Chapter 5: Just for You
"We struggle to meet the needs of our all our students, and we sense that there are groups of kids who are not being inspired, pushed, or helped the way they need and deserve," (pg. 2).
I have always struggled with differentiation. What does this really mean? What is the expectation? How can I possibly do it? Then comes chapter 5 of DIY Literacy. I really felt the tone of this chapter took the weight off the teacher's shoulders and placed some responsibility on the student. I have never thought of it this way. I always took full responsibility as the one leading the differentiation in the classroom. It was up to ME to inspire, push or help this students. Maggie and Kate took some of that pressure off by showing how tools can allow students to take ownership and become engaged in the type of learning they need and deserve.
- Demonstration notebook: Even though the demonstration notebook is lead by the teacher, it is left for the students to investigate if they need reminders of the lesson. "...a sticky note with their names as a tab on the page so they can refer back to the lesson easily," (p. 76).
- Charts:The chart on page 80 can be very useful for those students who may need extra assistance from the teacher, but will not have a conference that day.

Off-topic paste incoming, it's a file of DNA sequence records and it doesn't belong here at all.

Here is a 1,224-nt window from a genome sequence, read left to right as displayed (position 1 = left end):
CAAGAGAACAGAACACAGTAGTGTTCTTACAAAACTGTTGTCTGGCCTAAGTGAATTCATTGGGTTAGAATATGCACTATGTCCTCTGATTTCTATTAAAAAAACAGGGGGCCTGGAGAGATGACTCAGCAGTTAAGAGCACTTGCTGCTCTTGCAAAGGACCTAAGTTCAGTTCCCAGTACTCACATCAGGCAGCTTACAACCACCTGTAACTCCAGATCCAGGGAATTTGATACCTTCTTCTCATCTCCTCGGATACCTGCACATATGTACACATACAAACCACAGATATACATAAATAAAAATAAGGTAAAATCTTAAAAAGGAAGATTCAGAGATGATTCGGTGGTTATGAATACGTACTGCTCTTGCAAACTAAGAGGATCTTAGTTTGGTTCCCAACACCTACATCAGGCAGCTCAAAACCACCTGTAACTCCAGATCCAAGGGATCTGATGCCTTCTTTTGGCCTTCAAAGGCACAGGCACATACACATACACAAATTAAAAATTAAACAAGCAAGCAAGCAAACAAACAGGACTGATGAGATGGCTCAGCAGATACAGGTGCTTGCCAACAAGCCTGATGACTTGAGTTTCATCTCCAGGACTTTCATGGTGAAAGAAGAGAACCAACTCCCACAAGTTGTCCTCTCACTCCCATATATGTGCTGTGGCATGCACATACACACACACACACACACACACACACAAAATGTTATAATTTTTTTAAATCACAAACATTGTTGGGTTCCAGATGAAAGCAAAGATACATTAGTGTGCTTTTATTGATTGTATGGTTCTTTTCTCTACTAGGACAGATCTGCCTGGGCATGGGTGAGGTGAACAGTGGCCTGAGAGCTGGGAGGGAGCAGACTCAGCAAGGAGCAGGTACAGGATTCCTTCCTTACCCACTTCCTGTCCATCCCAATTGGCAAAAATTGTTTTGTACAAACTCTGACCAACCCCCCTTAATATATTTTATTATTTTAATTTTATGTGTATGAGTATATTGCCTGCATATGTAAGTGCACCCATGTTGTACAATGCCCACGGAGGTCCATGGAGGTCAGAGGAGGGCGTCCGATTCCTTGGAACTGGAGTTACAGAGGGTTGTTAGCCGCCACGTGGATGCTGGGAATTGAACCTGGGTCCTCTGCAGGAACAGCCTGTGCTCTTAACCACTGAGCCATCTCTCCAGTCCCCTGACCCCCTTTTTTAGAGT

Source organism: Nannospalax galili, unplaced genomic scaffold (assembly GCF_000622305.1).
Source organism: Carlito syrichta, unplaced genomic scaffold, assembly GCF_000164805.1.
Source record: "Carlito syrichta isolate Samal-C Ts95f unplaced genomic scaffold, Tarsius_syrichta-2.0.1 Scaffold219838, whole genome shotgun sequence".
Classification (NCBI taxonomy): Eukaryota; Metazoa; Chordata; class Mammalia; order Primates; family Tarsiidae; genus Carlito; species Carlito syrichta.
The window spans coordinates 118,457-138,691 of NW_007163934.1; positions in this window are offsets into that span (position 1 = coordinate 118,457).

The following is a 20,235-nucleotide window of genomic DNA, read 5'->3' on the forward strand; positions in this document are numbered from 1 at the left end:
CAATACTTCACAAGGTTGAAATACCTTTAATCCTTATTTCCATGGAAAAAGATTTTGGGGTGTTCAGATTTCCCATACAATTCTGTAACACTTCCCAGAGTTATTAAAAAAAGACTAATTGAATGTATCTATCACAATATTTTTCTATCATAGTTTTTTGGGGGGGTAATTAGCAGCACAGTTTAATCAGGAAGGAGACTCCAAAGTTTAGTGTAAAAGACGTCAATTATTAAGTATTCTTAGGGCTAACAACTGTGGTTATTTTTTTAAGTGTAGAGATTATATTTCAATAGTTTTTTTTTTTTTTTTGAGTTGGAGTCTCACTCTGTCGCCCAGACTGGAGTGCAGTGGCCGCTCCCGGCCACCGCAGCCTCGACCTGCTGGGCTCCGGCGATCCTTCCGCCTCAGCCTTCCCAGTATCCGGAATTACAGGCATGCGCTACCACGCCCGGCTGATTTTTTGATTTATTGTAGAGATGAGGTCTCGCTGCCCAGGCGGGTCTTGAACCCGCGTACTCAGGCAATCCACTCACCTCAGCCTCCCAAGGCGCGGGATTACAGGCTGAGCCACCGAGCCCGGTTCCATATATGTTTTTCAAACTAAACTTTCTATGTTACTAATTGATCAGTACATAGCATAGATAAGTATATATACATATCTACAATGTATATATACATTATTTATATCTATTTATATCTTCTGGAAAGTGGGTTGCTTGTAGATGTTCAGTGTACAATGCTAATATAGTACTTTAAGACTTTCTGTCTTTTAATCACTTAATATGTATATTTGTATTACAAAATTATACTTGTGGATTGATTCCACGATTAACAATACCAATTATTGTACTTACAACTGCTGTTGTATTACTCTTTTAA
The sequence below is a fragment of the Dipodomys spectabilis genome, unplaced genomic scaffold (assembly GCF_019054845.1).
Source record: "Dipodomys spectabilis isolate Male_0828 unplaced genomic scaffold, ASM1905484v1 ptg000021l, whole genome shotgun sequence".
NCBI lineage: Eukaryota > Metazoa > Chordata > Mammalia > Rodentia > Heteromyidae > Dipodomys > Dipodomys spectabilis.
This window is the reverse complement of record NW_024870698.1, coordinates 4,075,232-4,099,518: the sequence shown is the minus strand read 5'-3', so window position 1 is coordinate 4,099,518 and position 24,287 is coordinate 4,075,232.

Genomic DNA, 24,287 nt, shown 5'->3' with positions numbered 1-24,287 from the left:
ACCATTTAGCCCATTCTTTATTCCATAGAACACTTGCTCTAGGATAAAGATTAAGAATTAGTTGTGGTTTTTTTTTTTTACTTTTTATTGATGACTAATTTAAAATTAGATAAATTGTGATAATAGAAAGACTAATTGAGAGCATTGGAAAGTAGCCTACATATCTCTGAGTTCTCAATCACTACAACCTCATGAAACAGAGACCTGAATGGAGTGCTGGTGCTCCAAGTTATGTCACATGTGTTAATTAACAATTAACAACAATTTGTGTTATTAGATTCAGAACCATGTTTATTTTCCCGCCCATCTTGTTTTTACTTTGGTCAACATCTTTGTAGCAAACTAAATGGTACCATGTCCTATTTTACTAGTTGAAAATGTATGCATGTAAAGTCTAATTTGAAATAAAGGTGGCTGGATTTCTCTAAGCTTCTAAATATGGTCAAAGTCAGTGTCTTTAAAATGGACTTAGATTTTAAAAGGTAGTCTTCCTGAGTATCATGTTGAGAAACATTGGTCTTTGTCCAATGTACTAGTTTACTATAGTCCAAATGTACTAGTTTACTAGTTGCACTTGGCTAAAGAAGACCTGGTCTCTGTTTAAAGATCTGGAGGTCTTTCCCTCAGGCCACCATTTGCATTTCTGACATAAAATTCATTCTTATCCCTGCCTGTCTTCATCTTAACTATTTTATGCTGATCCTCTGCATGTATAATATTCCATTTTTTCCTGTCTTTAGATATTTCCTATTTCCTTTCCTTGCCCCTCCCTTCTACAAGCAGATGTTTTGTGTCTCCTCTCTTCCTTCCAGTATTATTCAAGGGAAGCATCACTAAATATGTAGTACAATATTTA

- Bookmarks: The bookmarks "empower students with a sense of agency, an opportunity to take stock of all they were learning and then design their own mini learning plan," (p. 83).
- Micro-Progression: The micro-progression is a way for students to see "which level of work they might be able to reach that day," (p. 84).
Chapter 6: Nuts and Bolts
I was alarmed at this statistic on page 88, "In 2010, an average sixth-grader spent more than 7 1/2 hours a day consuming media." By accepting this version of our current students, I can tap into their consumption of songs, games, shows, cultural events and social platforms to build engagement and more relevance in my teaching. I appreciate the way Teacher's College supports pop culture. I have heard this mentioned by many staffers and it really helps bring a connection to our students.
I really liked #3 on page 96: Quiz your kids on the layout. I thought this was a great way of reminding students to use the tools by questioning them on which ones they could use for both pushing their thinking & staying productive.
Also, Whew! You don't have to have the most creative eye to build meaningful anchor charts! Use white space, write big & keep colors consistent.